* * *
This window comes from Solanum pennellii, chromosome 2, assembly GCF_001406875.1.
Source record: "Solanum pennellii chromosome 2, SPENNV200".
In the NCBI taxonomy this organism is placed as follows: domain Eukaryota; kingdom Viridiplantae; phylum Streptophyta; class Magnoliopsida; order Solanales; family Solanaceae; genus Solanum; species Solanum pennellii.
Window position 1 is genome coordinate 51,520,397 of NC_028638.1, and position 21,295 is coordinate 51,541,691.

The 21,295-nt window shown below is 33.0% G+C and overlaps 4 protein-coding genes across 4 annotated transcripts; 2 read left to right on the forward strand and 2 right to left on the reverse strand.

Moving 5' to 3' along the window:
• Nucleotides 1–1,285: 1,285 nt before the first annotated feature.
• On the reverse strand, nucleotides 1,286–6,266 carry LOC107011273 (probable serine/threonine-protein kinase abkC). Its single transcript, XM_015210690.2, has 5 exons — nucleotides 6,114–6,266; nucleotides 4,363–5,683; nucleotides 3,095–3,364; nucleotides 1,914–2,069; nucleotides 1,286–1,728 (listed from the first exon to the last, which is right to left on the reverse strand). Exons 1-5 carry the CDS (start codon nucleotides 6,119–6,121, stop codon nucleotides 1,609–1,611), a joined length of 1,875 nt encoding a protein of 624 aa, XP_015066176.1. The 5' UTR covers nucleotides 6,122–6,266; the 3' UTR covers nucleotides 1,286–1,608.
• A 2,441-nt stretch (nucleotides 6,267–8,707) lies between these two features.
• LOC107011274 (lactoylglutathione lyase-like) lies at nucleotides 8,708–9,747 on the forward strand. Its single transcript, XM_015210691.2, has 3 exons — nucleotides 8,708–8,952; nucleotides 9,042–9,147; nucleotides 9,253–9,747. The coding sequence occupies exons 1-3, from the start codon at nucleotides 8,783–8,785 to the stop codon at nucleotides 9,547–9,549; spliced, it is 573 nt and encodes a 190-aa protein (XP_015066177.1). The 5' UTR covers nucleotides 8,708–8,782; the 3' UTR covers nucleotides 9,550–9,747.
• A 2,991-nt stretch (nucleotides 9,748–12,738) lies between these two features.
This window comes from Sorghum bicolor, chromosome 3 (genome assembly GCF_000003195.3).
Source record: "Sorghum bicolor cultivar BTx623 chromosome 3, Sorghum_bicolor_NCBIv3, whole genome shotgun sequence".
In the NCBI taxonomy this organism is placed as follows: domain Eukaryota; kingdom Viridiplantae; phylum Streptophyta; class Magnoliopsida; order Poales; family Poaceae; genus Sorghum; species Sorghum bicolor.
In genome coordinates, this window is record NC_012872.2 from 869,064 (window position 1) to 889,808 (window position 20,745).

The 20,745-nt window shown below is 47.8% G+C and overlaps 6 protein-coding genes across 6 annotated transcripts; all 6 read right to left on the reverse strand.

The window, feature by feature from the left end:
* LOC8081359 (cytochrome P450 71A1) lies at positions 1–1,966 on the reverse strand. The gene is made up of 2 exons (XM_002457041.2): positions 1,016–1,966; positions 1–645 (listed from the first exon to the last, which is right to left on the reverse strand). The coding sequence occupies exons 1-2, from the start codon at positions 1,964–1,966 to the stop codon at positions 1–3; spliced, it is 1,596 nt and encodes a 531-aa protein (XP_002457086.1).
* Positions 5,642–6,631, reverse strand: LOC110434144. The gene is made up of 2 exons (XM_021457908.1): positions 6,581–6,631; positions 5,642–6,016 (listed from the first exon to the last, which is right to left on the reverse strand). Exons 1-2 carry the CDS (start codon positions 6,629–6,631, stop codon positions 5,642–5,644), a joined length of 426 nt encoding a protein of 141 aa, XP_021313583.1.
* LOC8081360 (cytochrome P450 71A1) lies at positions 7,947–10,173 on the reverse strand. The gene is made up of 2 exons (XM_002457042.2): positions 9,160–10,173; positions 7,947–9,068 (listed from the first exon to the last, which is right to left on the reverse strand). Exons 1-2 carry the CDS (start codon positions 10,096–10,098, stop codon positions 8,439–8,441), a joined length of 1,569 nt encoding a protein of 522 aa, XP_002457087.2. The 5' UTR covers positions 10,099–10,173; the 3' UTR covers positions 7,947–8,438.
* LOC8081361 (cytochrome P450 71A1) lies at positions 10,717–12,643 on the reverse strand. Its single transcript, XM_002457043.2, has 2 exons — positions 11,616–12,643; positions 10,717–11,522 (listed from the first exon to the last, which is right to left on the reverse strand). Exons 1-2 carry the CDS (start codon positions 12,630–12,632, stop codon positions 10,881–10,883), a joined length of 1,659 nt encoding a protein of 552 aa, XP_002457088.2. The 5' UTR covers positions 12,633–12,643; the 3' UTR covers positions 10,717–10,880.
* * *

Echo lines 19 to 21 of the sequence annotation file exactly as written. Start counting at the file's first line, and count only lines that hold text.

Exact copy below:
* Positions 5,642–6,631, reverse strand: LOC110434144. The gene is made up of 2 exons (XM_021457908.1): positions 6,581–6,631; positions 5,642–6,016 (listed from the first exon to the last, which is right to left on the reverse strand). Exons 1-2 carry the CDS (start codon positions 6,629–6,631, stop codon positions 5,642–5,644), a joined length of 426 nt encoding a protein of 141 aa, XP_021313583.1.
* LOC8081360 (cytochrome P450 71A1) lies at positions 7,947–10,173 on the reverse strand. The gene is made up of 2 exons (XM_002457042.2): positions 9,160–10,173; positions 7,947–9,068 (listed from the first exon to the last, which is right to left on the reverse strand). Exons 1-2 carry the CDS (start codon positions 10,096–10,098, stop codon positions 8,439–8,441), a joined length of 1,569 nt encoding a protein of 522 aa, XP_002457087.2. The 5' UTR covers positions 10,099–10,173; the 3' UTR covers positions 7,947–8,438.
* LOC8081361 (cytochrome P450 71A1) lies at positions 10,717–12,643 on the reverse strand. Its single transcript, XM_002457043.2, has 2 exons — positions 11,616–12,643; positions 10,717–11,522 (listed from the first exon to the last, which is right to left on the reverse strand). Exons 1-2 carry the CDS (start codon positions 12,630–12,632, stop codon positions 10,881–10,883), a joined length of 1,659 nt encoding a protein of 552 aa, XP_002457088.2. The 5' UTR covers positions 12,633–12,643; the 3' UTR covers positions 10,717–10,880.